A Contextual and Technological Study of Ancient Maya Greenstone Mosaic Masks

Date of Award

Summer 8-15-2019

Author's School

Graduate School of Arts and Sciences

Author's Department


Degree Name

Doctor of Philosophy (PhD)

Degree Type



This research project was designed to approach the contextual analyses and technological study of a set of 259 tesserae that form part of 16 ancient Maya greenstone mosaic masks discovered in high-elite burials from the archaeological sites of El Perú-Waka’, El Zotz, El Tintal, Tikal, and a cache found in Tak’alik Ab’aj, all in Guatemala. I argue that the greenstone mosaic masks found in ancient Maya Lowland settlements and dated to the Late Classic (A.D. 550 – 800) were used as insignias by high-elite individuals belonging to one of the most powerful regimes of that time, the Kaanul. Coincidentally, the ancient settlements located in the Maya Lowlands where a large number of greenstone mosaic masks have been reported to date are those where the Kaanul regime had its seats of power during the 6th and 7th centuries (e.g., Dzibanche and Calakmul), or where diplomatic contacts and family ties were evident (e.g., El Perú-Waka’), or even where coercive actions were persistently undertaken by the Kannul regime (e.g., Palenque in A.D. 599 and A.D. 611), based on the decipherment of ancient Maya inscriptions. I also hypothesize that the finding of greenstone mosaic masks in Early Classic (A.D. 300 - 500) high-elite burials suggests that the Kaanul regime could have exerted its influence across the Central Maya Lowlands since this earlier period. Nonetheless, I consider that greenstone mosaic masks, besides being considered as potential insignias of affiliation in the Maya Lowlands, were also representations of ancestors, expressions linked to divinities such as the Maize god, as well as symbols of wealth and power among high-elite Maya individuals. To determine if the selected 259 tesserae that form the 16-greenstone mosaic masks included in my study were produced following similar or different manufacturing traditions, which could be related to specific or multiple technological trends, I carried out microscopic observations in order to identify and compare their micro-traces of manufacture. My results suggest a standardization for manufacturing this select group of 259 tesserae that form the 16 greenstone mosaic masks, where limestone was mostly used to abrade, jadeitite to polish, and hide to burnish most of their anterior sides. Likewise, obsidian blades or flakes were preferred to cut the edges of the tesserae. The preference for using a specific set of raw material of the tools used to modify the anterior and posterior sides of the tesserae, as well as their edges, suggest the existence of an established process of production in the manufacture of the tesserae. Based on the results of my study, I propose that the tesserae that form the greenstone mosaic masks were manufactured following a similar technological trend, perhaps linked to a specific circle of artisans, who besides manufacturing tesserae that were subsequently assembled into greenstone mosaic masks, transmitted their technological and likely esoteric knowledge to new generations of craftsmen.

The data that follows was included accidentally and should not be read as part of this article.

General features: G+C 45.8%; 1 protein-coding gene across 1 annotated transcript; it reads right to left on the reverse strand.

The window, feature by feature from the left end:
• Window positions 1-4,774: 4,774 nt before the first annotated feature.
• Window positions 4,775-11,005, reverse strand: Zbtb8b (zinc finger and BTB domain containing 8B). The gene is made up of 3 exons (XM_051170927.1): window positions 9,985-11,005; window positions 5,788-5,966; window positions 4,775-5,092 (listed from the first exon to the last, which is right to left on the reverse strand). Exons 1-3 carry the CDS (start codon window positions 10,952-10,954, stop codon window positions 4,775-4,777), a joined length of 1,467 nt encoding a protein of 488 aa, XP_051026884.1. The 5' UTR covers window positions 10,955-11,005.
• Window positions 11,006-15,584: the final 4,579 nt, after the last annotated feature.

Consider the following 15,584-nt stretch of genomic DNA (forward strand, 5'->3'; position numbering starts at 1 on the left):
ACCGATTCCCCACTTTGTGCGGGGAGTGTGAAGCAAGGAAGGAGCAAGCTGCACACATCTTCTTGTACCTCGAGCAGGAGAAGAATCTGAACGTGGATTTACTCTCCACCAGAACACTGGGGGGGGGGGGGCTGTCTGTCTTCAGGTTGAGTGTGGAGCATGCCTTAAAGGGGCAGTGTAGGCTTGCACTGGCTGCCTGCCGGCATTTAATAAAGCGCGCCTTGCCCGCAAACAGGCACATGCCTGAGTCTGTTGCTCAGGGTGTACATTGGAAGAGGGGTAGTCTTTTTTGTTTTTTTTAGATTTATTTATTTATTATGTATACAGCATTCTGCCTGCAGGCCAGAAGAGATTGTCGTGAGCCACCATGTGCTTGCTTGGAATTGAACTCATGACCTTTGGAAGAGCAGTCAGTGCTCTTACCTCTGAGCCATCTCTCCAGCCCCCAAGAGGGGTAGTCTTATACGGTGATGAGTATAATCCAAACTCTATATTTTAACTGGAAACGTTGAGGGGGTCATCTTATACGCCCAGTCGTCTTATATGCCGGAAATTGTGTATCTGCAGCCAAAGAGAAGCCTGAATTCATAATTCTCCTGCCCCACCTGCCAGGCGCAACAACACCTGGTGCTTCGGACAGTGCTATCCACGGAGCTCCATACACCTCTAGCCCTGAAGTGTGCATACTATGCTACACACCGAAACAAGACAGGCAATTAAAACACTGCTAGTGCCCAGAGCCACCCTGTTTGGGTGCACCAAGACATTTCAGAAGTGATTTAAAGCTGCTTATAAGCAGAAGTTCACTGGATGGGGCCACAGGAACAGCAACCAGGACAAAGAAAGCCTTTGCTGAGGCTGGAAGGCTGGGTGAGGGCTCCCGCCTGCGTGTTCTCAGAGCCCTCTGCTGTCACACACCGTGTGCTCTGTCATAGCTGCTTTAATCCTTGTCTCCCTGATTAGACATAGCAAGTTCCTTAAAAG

English (en)

Chair and Committee

David A. Freidel

Committee Members

Nicola Aravecchia, Michael Frachetti, Tristram Kidder, Xinyi Liu,


Permanent URL: https://doi.org/10.7936/5wfk-qx08

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